Yes, ladies. You can eat carbs—just as long as they are the right kind of carbs.
According to Frank B Hu, M.D., Ph.D. of the Harvard T.H. Chan School of Public Health, the myth saying that all carbs are off-limits is simply "an oversimplification of dietary recommendations that created a fat phobia," Dr. Hu told The New York Times. While there are certain carbs to avoid, experts are now realizing that extreme efforts by health professionals to control the obesity epidemic may have led dieters astray.
Here's what you need to know, says Dr. Hu, a professor of nutrition and epidemiology, when distinguishing "between healthy fats and bad fats, healthy carbs and bad carbs."
Simple vs. Complex Carbs
Here's the deal: Sugars are simple carbohydrates and starches are complex carbohydrates. The difference is in how quickly the body processes them into glucose. While sugars digest rapidly, therefore, quickly raise blood sugar, starchy carbohydrates take longer for the body to process.
This is important to consider when choosing which carbs you consume on a regular basis. For example, Dr. Hu recommends avoiding refined carbohydrates; think: white bread and white rice. These highly processed carbs are starchy and without dietary fiber, meaning they rapidly cause blood sugar to spike. According to the Times article, "when [refined carbs] are consumed in excess of the body’s need for immediate and stored energy, refined carbs and sugars can result in insulin resistance and contribute to fatty liver disease."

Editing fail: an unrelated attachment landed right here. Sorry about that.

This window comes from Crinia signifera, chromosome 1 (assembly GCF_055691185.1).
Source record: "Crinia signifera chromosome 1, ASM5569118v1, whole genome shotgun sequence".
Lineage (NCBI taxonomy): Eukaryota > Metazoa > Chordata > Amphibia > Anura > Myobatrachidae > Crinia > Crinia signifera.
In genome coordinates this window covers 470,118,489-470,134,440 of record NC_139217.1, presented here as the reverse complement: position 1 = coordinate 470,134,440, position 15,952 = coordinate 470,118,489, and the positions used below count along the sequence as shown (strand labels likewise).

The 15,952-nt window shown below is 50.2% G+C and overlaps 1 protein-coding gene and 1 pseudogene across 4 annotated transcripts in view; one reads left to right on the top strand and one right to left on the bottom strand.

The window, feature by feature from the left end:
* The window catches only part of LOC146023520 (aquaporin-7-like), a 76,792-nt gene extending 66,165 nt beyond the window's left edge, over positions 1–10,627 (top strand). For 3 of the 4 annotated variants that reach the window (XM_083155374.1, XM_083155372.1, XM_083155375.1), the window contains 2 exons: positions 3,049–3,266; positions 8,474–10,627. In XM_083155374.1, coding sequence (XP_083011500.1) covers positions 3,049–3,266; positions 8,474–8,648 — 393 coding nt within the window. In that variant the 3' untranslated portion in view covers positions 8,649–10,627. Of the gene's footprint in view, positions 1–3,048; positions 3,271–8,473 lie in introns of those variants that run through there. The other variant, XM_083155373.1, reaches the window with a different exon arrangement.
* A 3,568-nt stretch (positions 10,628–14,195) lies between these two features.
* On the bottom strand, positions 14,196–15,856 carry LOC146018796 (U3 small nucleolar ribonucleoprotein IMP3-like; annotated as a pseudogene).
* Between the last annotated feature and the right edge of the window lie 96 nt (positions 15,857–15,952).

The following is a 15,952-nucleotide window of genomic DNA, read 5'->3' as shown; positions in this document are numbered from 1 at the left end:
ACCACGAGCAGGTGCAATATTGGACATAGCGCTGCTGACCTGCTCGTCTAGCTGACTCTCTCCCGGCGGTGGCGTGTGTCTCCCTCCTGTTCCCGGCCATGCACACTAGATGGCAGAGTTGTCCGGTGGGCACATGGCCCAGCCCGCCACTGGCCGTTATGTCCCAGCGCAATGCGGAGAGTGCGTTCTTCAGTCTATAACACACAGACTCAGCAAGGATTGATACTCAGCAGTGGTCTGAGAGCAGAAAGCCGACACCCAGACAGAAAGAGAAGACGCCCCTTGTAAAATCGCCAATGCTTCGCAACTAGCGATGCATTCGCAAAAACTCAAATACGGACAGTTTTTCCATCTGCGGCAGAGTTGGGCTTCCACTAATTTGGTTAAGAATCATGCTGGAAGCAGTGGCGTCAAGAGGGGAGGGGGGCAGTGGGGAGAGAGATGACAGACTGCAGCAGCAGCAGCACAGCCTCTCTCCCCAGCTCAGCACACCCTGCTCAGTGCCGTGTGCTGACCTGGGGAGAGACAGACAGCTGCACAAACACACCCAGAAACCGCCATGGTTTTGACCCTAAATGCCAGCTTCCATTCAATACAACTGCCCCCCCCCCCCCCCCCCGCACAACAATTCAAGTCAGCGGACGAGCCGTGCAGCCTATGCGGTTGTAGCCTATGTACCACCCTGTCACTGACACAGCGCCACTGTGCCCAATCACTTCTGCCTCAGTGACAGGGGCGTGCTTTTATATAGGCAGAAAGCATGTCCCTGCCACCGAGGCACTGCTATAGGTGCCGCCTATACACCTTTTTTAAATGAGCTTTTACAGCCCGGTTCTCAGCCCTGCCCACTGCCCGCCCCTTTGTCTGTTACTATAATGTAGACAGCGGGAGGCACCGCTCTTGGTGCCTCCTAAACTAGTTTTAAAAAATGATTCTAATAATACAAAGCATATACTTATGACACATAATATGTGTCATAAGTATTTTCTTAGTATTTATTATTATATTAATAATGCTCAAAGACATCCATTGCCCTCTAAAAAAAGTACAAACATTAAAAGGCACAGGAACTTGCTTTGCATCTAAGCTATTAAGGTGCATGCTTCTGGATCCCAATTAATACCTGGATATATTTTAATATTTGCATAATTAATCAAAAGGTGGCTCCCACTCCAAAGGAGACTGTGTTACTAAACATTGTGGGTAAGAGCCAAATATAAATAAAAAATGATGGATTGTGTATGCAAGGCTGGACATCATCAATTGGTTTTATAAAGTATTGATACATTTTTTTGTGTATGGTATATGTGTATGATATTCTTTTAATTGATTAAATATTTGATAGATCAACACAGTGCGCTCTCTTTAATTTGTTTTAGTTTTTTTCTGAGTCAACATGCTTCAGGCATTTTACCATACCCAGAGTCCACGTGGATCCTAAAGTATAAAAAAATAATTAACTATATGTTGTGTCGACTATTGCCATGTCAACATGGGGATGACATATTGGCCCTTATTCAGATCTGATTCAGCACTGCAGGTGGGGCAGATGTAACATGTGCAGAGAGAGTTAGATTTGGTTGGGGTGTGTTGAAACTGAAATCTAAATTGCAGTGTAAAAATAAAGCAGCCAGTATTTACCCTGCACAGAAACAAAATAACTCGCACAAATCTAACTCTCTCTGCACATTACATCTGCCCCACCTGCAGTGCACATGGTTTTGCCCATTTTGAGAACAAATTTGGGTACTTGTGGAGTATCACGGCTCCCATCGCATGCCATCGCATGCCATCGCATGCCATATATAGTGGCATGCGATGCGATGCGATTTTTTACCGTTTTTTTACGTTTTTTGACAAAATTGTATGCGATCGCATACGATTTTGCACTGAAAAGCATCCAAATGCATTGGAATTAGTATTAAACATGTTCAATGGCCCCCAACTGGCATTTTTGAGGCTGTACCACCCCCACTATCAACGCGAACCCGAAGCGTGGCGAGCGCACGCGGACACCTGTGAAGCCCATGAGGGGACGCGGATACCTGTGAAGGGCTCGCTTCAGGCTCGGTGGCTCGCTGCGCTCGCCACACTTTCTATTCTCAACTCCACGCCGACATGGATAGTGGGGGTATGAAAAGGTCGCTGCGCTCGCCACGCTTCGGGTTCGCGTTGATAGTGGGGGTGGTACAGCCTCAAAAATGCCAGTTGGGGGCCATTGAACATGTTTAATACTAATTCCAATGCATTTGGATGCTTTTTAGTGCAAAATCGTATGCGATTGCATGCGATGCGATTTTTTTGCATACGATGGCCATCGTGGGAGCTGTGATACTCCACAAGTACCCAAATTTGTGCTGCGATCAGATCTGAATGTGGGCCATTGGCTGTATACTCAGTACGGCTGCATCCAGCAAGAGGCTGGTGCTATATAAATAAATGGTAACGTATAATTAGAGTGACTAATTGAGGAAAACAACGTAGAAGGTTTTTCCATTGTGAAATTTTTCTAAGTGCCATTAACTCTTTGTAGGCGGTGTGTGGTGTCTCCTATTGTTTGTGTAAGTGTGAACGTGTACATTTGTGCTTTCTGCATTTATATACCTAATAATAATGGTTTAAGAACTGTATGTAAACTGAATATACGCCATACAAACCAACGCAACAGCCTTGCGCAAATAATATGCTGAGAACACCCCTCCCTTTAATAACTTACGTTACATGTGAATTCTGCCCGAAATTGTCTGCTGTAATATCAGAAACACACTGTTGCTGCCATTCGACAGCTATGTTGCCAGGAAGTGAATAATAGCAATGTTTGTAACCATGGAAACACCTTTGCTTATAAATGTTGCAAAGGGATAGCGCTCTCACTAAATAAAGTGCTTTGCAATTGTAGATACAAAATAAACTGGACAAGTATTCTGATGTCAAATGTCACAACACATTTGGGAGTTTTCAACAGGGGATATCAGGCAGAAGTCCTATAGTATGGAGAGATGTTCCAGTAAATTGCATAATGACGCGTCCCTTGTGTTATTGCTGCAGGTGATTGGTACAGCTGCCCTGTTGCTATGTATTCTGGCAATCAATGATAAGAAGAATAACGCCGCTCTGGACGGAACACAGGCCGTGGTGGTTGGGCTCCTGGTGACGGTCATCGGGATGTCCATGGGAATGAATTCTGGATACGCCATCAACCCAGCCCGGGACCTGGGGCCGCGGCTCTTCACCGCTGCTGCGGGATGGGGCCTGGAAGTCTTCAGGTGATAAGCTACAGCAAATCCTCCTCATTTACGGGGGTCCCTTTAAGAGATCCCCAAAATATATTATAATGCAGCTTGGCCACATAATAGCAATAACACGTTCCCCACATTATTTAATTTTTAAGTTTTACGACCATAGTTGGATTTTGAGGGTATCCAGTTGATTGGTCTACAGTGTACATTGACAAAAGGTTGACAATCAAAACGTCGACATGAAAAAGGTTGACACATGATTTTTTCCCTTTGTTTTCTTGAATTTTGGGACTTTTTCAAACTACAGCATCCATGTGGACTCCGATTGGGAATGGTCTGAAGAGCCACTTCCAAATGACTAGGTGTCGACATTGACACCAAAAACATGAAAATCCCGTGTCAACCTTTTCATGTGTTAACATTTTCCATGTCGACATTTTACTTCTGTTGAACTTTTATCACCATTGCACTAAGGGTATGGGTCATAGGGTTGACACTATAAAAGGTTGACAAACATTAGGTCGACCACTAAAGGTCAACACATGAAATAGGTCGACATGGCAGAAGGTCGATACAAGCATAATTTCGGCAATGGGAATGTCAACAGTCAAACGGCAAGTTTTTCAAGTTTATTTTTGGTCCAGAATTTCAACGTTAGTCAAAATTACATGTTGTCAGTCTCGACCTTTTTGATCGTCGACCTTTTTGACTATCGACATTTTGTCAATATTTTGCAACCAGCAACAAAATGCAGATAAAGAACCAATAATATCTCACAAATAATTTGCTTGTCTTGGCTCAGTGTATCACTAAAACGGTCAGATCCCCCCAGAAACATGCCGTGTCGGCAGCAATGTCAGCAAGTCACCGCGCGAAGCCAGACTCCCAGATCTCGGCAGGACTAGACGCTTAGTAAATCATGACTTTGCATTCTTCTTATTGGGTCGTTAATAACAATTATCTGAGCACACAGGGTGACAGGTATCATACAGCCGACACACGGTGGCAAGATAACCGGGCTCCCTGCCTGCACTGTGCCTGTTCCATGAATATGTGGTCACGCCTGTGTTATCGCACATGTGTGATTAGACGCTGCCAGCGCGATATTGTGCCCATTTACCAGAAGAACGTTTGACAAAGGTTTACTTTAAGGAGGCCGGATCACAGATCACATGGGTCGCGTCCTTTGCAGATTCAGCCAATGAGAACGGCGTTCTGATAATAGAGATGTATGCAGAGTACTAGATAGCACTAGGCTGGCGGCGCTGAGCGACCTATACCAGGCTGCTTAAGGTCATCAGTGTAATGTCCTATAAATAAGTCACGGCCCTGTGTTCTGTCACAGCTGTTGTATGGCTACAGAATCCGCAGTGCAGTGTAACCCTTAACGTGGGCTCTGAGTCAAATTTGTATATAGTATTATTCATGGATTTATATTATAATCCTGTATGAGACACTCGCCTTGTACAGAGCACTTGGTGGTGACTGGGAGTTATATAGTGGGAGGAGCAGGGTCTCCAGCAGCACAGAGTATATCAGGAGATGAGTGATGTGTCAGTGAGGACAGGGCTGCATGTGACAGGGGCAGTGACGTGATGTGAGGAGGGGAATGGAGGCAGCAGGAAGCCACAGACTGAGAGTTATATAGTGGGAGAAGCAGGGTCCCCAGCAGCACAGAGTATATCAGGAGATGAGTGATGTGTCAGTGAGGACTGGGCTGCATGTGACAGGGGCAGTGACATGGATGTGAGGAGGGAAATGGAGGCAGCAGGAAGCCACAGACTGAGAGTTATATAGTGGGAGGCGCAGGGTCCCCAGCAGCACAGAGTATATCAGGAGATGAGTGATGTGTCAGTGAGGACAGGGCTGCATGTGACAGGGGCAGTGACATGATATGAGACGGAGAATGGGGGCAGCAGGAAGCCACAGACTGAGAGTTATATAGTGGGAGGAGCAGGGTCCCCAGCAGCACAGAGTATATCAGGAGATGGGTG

Mind the Glycemic Index
Unfortunately for potato-lovers, the nation's favorite vegetable also acts like a refined carbohydrate because they are high on the glycemic index, meaning they also cause blood sugar to soar. That's right people, put down the French fries. (Insert crying emoji.)
Foods to avoid that are high on the glycemic index include: baked Russet potatoes, white baguette, cornflakes, white rice, pretzels, instant oatmeal, rice cakes, Gatorade, and French fries. On the other hand, foods that are OK for frequent consumption, according to the glycemic index, include: oatmeal, pasta, apples, carrots, skim milk, black beans, lentils, prunes, barley, chickpeas, grapefruit, peanuts, and hummus.
Say "No" to Saturated Fat, "Yes" to Olive Oil
Saturated fat, which is found in fatty animal foods, like meat and dairy products, is not healthy. Olive oil, however, is an important beneficiary for cardiovascular health and controlled body weight. This is because it's monounsaturated, which means that while it does have as many calories as some animal products, it does not clog blood vessels with fatty deposits.
So, there you have it. Carbs can be consumed as long as you keep their place on the glycemic index in mind. For individuals trying to keep their bodyweight under control, or who are at risk for Type 2 diabetes, excess consumption of high-glycemic foods is a total no-no. Do yourself a favor and take a tip from these experts for the sake of your overall health and happiness.